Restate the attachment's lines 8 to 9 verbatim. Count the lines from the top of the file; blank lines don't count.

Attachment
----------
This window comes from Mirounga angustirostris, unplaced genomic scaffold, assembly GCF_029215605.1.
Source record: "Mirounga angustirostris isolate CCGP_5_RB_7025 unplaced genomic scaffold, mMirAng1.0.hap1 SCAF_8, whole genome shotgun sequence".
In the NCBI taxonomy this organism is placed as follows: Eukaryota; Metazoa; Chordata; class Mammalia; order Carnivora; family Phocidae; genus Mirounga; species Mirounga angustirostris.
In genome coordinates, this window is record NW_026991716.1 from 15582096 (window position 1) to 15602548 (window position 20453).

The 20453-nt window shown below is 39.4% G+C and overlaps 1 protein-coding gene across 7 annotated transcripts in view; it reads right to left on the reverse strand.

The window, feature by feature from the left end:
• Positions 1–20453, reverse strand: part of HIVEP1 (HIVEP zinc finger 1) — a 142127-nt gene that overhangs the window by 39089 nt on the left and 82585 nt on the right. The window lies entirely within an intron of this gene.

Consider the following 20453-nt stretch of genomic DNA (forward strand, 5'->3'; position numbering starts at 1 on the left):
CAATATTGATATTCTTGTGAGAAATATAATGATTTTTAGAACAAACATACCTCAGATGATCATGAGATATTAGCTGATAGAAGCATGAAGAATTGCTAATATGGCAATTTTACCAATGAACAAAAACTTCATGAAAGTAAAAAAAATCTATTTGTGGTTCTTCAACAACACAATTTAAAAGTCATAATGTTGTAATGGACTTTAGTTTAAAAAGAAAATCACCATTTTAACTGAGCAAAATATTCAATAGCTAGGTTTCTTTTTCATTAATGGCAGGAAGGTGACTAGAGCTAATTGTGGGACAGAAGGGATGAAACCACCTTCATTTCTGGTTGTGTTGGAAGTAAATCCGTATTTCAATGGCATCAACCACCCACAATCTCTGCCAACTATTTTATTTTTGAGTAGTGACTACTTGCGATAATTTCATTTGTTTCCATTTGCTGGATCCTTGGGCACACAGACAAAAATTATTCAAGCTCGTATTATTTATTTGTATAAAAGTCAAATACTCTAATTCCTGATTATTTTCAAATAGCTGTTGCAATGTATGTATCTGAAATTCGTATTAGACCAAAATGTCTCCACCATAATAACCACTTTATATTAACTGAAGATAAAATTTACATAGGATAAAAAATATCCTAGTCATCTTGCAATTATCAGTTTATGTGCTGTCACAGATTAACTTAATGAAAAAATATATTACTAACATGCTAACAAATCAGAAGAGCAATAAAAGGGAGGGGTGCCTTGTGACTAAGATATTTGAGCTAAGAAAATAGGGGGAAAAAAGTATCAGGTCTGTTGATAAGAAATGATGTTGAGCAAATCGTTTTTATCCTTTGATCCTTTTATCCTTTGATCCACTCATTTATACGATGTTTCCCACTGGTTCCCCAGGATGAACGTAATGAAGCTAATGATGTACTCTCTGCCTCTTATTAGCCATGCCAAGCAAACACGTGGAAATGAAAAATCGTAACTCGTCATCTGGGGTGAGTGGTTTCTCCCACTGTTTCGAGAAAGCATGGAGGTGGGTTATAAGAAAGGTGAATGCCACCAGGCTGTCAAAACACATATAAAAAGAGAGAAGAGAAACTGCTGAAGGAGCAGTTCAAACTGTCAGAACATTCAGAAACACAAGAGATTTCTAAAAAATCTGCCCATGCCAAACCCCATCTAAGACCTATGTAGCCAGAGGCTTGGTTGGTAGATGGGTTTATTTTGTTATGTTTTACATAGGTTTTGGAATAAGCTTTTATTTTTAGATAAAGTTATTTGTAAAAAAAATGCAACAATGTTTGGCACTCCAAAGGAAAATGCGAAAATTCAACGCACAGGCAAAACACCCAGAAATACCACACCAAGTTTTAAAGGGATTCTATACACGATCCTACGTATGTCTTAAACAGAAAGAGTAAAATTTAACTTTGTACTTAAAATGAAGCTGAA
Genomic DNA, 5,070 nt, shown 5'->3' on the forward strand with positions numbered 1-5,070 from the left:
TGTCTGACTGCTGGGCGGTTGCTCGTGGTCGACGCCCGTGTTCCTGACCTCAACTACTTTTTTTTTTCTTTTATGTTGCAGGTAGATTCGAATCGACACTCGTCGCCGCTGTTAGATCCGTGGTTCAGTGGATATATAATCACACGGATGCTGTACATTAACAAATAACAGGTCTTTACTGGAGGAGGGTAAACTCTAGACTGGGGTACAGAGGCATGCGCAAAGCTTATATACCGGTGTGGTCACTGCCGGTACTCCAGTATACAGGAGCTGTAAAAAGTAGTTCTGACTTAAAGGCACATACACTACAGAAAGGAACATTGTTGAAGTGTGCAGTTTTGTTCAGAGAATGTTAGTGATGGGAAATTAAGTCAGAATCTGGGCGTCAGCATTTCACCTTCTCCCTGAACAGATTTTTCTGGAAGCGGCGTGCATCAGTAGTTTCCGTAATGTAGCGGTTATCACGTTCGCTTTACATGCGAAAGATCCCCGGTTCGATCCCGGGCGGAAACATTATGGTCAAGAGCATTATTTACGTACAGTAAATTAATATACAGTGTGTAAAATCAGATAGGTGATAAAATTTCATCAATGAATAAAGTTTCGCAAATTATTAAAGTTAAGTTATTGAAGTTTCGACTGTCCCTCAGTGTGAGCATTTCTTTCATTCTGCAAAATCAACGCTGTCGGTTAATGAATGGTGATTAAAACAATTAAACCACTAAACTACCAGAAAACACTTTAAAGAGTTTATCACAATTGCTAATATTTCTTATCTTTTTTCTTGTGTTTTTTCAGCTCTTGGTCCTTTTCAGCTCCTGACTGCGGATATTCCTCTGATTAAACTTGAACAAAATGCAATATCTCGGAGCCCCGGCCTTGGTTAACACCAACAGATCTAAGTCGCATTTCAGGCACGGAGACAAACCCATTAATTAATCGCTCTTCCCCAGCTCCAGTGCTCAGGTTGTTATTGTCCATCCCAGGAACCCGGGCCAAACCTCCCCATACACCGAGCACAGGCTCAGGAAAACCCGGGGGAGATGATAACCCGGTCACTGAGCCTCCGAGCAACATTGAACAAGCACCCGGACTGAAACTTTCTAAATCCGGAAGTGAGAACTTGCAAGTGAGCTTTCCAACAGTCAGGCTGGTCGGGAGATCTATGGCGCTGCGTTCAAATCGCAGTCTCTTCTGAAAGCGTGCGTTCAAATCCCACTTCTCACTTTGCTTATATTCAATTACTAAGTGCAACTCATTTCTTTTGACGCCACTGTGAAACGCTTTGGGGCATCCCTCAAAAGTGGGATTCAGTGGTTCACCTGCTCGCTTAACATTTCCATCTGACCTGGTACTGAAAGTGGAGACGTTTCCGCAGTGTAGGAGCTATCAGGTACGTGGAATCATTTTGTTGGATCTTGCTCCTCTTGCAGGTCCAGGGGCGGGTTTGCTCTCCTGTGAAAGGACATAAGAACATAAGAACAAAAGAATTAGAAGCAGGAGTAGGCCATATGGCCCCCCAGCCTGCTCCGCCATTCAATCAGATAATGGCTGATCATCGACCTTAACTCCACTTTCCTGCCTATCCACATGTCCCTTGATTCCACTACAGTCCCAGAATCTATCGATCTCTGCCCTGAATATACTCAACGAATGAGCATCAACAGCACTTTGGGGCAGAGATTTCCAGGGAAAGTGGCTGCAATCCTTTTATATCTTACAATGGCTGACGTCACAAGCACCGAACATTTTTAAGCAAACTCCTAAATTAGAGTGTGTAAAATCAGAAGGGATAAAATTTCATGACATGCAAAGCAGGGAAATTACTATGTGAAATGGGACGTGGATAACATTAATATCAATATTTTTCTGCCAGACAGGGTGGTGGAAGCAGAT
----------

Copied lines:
Consider the following 20453-nt stretch of genomic DNA (forward strand, 5'->3'; position numbering starts at 1 on the left):
CAATATTGATATTCTTGTGAGAAATATAATGATTTTTAGAACAAACATACCTCAGATGATCATGAGATATTAGCTGATAGAAGCATGAAGAATTGCTAATATGGCAATTTTACCAATGAACAAAAACTTCATGAAAGTAAAAAAAATCTATTTGTGGTTCTTCAACAACACAATTTAAAAGTCATAATGTTGTAATGGACTTTAGTTTAAAAAGAAAATCACCATTTTAACTGAGCAAAATATTCAATAGCTAGGTTTCTTTTTCATTAATGGCAGGAAGGTGACTAGAGCTAATTGTGGGACAGAAGGGATGAAACCACCTTCATTTCTGGTTGTGTTGGAAGTAAATCCGTATTTCAATGGCATCAACCACCCACAATCTCTGCCAACTATTTTATTTTTGAGTAGTGACTACTTGCGATAATTTCATTTGTTTCCATTTGCTGGATCCTTGGGCACACAGACAAAAATTATTCAAGCTCGTATTATTTATTTGTATAAAAGTCAAATACTCTAATTCCTGATTATTTTCAAATAGCTGTTGCAATGTATGTATCTGAAATTCGTATTAGACCAAAATGTCTCCACCATAATAACCACTTTATATTAACTGAAGATAAAATTTACATAGGATAAAAAATATCCTAGTCATCTTGCAATTATCAGTTTATGTGCTGTCACAGATTAACTTAATGAAAAAATATATTACTAACATGCTAACAAATCAGAAGAGCAATAAAAGGGAGGGGTGCCTTGTGACTAAGATATTTGAGCTAAGAAAATAGGGGGAAAAAAGTATCAGGTCTGTTGATAAGAAATGATGTTGAGCAAATCGTTTTTATCCTTTGATCCTTTTATCCTTTGATCCACTCATTTATACGATGTTTCCCACTGGTTCCCCAGGATGAACGTAATGAAGCTAATGATGTACTCTCTGCCTCTTATTAGCCATGCCAAGCAAACACGTGGAAATGAAAAATCGTAACTCGTCATCTGGGGTGAGTGGTTTCTCCCACTGTTTCGAGAAAGCATGGAGGTGGGTTATAAGAAAGGTGAATGCCACCAGGCTGTCAAAACACATATAAAAAGAGAGAAGAGAAACTGCTGAAGGAGCAGTTCAAACTGTCAGAACATTCAGAAACACAAGAGATTTCTAAAAAATCTGCCCATGCCAAACCCCATCTAAGACCTATGTAGCCAGAGGCTTGGTTGGTAGATGGGTTTATTTTGTTATGTTTTACATAGGTTTTGGAATAAGCTTTTATTTTTAGATAAAGTTATTTGTAAAAAAAATGCAACAATGTTTGGCACTCCAAAGGAAAATGCGAAAATTCAACGCACAGGCAAAACACCCAGAAATACCACACCAAGTTTTAAAGGGATTCTATACACGATCCTACGTATGTCTTAAACAGAAAGAGTAAAATTTAACTTTGTACTTAAAATGAAGCTGAA